Google is actually working on a browser API so that frameworks are able to let browsers know when it's a legitimate page navigation. The next challenge is to have all developers and frameworks to implement such API. But once implemented, browsers will then know for sure that a navigation happened when receiving such API signal.

But for now, we might want to be aware of challenges in combination with SPA / PWA's as any INP issues could then be attributed to the very first visited URL, while users already navigated to another URL. The same currently still applies to the CLS metric, making it harder to debug this metric within SPA sites.

All-in on JavaScript

When building an PWA or just SPA, chances are a lot of rendering happens in the browser, client side. To achieve this, JavaScript is needed. However, we already had enough of that. For example third parties. And even non-SPA sites and shops will be using JavaScript for interactive elements and actions, such as adding products to cart or creating an image gallery.

So, when building an SPA, even routing will be done using JavaScript. Heck, everything will be done using JavaScript. And a PWA almost never comes alone: frameworks are just to improve developer experience and development time.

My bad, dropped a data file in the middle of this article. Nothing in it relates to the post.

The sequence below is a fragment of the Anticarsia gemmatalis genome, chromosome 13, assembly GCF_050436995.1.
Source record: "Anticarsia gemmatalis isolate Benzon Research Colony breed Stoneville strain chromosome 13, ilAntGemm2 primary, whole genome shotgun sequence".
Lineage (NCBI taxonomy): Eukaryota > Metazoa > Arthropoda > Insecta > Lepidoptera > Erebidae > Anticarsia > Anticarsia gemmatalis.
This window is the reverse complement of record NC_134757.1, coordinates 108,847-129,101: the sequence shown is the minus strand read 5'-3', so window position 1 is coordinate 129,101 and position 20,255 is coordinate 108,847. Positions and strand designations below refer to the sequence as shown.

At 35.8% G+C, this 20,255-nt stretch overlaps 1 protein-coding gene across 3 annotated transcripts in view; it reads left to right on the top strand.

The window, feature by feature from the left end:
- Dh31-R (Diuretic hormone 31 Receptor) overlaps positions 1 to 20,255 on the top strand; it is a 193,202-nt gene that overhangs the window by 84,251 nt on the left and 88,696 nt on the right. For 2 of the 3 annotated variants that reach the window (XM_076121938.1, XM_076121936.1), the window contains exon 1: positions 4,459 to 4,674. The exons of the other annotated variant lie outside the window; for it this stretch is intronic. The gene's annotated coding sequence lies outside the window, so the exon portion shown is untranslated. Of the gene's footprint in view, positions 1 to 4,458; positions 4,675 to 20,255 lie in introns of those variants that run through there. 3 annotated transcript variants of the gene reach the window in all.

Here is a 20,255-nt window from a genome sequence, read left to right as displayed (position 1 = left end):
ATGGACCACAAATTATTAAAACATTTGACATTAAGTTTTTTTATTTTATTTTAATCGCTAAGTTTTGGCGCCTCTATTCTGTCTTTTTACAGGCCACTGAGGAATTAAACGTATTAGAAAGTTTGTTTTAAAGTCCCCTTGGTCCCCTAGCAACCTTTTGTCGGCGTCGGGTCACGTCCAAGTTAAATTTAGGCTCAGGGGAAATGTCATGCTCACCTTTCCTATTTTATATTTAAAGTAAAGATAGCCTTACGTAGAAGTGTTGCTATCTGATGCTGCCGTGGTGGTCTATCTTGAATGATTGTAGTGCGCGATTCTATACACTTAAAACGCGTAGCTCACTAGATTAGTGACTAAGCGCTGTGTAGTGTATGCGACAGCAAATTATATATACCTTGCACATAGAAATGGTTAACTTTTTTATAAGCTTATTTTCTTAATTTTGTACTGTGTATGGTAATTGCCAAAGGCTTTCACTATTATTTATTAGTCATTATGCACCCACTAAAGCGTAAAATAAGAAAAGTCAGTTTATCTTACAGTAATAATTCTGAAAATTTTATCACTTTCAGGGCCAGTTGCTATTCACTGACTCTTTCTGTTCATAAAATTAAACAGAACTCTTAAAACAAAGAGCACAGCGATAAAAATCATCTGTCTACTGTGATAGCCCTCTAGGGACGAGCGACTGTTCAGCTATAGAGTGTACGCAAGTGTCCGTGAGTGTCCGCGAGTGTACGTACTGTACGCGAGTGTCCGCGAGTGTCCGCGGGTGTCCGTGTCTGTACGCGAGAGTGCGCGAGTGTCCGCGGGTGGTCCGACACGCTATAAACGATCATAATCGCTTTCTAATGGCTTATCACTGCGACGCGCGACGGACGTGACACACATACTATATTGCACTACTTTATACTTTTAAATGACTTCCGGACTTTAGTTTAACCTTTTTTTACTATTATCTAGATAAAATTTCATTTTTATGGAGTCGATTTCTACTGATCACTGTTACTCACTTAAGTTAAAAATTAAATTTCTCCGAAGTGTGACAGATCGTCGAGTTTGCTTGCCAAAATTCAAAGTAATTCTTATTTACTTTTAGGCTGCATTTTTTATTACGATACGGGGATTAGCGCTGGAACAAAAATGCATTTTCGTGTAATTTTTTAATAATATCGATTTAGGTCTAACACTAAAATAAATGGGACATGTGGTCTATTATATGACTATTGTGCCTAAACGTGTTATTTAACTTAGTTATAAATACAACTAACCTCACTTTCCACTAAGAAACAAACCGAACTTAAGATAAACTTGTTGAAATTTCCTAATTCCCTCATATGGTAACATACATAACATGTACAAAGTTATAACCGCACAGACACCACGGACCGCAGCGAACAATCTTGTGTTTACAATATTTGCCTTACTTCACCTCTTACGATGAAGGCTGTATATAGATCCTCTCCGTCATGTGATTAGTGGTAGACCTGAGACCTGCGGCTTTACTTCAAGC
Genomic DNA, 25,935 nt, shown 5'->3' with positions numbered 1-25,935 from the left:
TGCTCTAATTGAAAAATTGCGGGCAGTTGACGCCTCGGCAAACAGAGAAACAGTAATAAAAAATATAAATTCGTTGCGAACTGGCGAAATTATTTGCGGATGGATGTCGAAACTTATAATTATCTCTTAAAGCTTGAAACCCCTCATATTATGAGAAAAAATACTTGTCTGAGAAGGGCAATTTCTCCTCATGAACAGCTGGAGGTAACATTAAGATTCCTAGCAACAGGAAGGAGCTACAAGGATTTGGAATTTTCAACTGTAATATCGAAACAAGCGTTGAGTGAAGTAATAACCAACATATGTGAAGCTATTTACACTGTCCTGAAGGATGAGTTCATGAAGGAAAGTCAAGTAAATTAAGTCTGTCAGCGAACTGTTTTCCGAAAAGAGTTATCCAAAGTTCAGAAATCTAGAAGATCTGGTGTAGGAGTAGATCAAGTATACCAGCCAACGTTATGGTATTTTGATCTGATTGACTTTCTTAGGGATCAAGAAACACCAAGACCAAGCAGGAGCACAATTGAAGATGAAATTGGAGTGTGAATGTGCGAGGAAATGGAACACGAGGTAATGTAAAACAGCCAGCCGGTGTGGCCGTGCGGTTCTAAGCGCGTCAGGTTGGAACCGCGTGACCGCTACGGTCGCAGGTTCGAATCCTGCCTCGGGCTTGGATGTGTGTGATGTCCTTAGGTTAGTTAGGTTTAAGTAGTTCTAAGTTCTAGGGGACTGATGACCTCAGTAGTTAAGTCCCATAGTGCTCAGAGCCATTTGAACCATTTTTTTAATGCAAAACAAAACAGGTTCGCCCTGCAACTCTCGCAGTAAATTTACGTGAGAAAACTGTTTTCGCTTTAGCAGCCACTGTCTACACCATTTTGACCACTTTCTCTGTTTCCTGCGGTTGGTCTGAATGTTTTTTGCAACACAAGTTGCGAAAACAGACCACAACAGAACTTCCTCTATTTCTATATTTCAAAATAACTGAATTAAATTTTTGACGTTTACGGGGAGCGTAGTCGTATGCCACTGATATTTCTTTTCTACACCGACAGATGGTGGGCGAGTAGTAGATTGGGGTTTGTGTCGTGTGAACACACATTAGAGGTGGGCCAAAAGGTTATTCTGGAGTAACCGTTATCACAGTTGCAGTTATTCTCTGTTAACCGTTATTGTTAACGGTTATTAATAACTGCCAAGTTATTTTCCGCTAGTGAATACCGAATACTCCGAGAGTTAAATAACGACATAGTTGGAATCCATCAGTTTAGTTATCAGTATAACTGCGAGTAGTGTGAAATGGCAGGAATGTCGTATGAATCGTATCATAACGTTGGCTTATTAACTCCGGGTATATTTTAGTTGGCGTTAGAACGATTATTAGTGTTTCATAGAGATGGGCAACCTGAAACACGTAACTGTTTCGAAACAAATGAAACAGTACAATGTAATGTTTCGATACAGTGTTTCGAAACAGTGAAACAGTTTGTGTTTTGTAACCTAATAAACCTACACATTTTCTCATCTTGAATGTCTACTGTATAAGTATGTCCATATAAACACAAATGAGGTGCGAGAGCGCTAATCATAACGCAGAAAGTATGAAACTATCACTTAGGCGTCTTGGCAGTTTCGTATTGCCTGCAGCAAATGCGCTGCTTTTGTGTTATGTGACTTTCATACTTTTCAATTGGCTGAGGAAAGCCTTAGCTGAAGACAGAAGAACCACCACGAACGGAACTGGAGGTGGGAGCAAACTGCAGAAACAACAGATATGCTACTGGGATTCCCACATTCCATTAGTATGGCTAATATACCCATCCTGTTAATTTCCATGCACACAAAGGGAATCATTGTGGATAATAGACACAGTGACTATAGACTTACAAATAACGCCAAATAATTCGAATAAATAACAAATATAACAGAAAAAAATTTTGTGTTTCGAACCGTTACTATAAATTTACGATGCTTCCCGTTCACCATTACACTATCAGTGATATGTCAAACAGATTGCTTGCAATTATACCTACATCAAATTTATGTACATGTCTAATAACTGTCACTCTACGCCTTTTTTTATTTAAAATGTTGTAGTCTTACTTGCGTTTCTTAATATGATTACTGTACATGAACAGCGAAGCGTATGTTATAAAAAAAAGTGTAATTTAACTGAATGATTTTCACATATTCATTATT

And this JavaScript combination then becomes a challenge. More JavaScript means more tasks that makes it more likely that the main thread of the browser is going to be blocked. And this is a massive risk towards the "Interaction to Next Paint" metric.

I actually wrote a multi-page article about the untold story of PWA's 2.5 years ago. And it seems like we finally have a metric to get a better understanding of the UX challenges.

Lightspeed, Shopify and INP

When it comes to performance, I'm often able to mention Lightspeed and Shopify in one sentence. Both are SaaS and one can use plugins, called apps, in both solutions. And both are server side rendered with additional JavaScript for a bit of interactivity.

And during pagespeed audits, I've seen Lightspeed and Shopify shops with a lot of technical debt, which often just increased over time. But nevertheless, it's often plugins or apps that is the real offender.